Researchers from the Nanjing Institute of Geology and Palaeontology of the Chinese Academy of Sciences (NGIPAS), China University of Mining and Technology and Nanjing University revealed benthic marine redox conditions and driving mechanisms from Late Permian to the earliest Triassic at Shangsi, South China through high-resolution sedimentological and ichnological studies.
This study was published in Earth-Science Reviews on Dec. 20. It provides implications for revealing the spatial and temporal distribution of anoxic events and the importance of oceanic anoxia in the end-Permian mass extinction (EPME).
About 252 million years ago, more than 81 percent of animal life in the oceans and 89 percent of animal life on land went extinct. Extensive volcanism is the most probable trigger of this life crisis. Oceanic/marine anoxia triggered by volcanisms is the most plausible killing mechanism for the EPME in the marine realm.
Although a wealth of studies had supported the latest Permian-Griesbachian extreme anoxia, there is some opposite evidence indicating the occurrence of oxic benthic marine conditions during the Permian-Triassic interval.
In addition, it has been reported that the deterioration of the marine environment was probably before the EPME. However, only a few studies have focused on the paleo-oxygen levels during the Late Permian. Therefore, further work needs to be carried out on the benthic marine redox conditions before and during the EPME.
The researchers found that high-frequency (centimeter- to decimeter-scale) and secular (meter- to tens of meters-scale) benthic oxygen-level variations were developed at Shangsi. “The high-frequency variations were mostly local signals generated by transient episodic mixing and ventilation by storms and turbidity currents. While the secular variations were regional or global signals caused by regional factors and global climate changes,” said Dr. ZHENG Quanfeng, the first author of the study.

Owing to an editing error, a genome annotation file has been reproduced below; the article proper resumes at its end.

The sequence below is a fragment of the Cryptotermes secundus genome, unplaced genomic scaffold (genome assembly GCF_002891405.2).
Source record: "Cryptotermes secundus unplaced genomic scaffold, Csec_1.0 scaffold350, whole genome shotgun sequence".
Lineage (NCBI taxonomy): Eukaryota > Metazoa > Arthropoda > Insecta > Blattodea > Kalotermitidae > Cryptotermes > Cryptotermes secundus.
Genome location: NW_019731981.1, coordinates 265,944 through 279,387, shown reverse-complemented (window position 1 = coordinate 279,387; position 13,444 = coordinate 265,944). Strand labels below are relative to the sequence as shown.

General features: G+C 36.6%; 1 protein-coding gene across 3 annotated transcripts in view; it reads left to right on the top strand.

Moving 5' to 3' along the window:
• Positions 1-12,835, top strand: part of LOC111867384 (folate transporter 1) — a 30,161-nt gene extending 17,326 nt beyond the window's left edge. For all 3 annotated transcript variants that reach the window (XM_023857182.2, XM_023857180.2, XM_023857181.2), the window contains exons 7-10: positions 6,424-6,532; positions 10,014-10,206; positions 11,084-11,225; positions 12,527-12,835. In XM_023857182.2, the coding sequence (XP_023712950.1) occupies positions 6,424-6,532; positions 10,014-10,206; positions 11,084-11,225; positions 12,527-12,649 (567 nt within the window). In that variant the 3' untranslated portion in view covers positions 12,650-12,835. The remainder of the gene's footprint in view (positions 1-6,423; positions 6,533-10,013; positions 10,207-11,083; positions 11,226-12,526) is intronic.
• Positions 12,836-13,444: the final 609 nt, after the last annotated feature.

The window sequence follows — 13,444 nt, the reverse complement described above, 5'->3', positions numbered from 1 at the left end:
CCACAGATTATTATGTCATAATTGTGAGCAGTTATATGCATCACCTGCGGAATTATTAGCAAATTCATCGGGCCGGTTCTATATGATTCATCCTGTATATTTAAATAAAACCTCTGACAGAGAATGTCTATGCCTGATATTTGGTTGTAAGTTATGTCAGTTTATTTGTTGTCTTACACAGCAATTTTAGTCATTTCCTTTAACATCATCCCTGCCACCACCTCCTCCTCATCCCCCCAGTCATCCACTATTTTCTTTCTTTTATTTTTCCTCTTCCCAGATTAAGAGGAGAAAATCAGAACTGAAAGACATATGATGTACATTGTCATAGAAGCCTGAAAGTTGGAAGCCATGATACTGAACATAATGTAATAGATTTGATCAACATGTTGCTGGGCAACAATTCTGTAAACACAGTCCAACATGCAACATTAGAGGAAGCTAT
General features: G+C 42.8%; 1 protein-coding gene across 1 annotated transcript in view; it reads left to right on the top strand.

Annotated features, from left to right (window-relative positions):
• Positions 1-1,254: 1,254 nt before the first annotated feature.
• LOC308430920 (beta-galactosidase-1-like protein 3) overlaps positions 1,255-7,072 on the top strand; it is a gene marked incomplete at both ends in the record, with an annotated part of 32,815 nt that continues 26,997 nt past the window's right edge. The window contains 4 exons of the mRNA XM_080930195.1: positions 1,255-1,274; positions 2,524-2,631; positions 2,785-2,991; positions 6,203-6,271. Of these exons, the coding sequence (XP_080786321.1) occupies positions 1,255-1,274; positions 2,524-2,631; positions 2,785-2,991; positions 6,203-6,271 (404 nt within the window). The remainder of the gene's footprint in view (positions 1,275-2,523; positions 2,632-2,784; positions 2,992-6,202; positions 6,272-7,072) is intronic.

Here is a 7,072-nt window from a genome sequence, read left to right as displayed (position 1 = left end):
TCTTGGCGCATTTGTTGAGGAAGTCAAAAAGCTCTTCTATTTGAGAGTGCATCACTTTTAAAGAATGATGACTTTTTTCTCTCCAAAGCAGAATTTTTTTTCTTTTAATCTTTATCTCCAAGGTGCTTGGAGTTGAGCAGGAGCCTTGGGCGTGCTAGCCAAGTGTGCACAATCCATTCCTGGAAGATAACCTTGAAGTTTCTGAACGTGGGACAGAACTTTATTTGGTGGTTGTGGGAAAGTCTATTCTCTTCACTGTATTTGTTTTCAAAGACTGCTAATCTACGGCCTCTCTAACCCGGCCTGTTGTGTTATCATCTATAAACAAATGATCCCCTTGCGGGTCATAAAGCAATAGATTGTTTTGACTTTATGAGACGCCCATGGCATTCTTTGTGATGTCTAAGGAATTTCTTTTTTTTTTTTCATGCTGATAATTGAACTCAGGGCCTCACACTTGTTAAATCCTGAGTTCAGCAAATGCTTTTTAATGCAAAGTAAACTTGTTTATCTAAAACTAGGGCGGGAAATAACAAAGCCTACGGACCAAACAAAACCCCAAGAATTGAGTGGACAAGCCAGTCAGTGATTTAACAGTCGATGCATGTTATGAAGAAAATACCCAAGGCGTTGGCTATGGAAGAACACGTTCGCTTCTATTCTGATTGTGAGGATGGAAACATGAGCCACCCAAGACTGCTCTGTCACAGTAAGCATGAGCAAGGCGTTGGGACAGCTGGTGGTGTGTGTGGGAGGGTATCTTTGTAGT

Anoxic/euxinic benthic marine conditions prevailed throughout the middle Wuchiapingian to the early Changhsingian at Shangsi, which persisted for 3.9 Myr (256.974-253.073 Ma). This long-term middle Wuchiapingian-early Changhsingian anoxia event could be correlated both regionally and globally, and was caused by paleogeographic restrictions, relative high sea levels, high marine productivities, and possible global climate changes.
Moreover, the researchers found a long-term global oxygenation event occurred during the Changhsingian, which initiated at ~253.513 Ma, followed by a major oxygenation pulse at 253.073 Ma, and further intensified at 252.739 Ma at Shangsi.
This Changhsingian global oxygenation event was probably triggered by an early Changhsingian global cooling event, during which the average surface ocean temperature declined ~6 ℃, and the cold climate persisted during most of the Changhsingian.
The study was supported by the Chinese Academy of Sciences and the National Natural Science Foundation of China.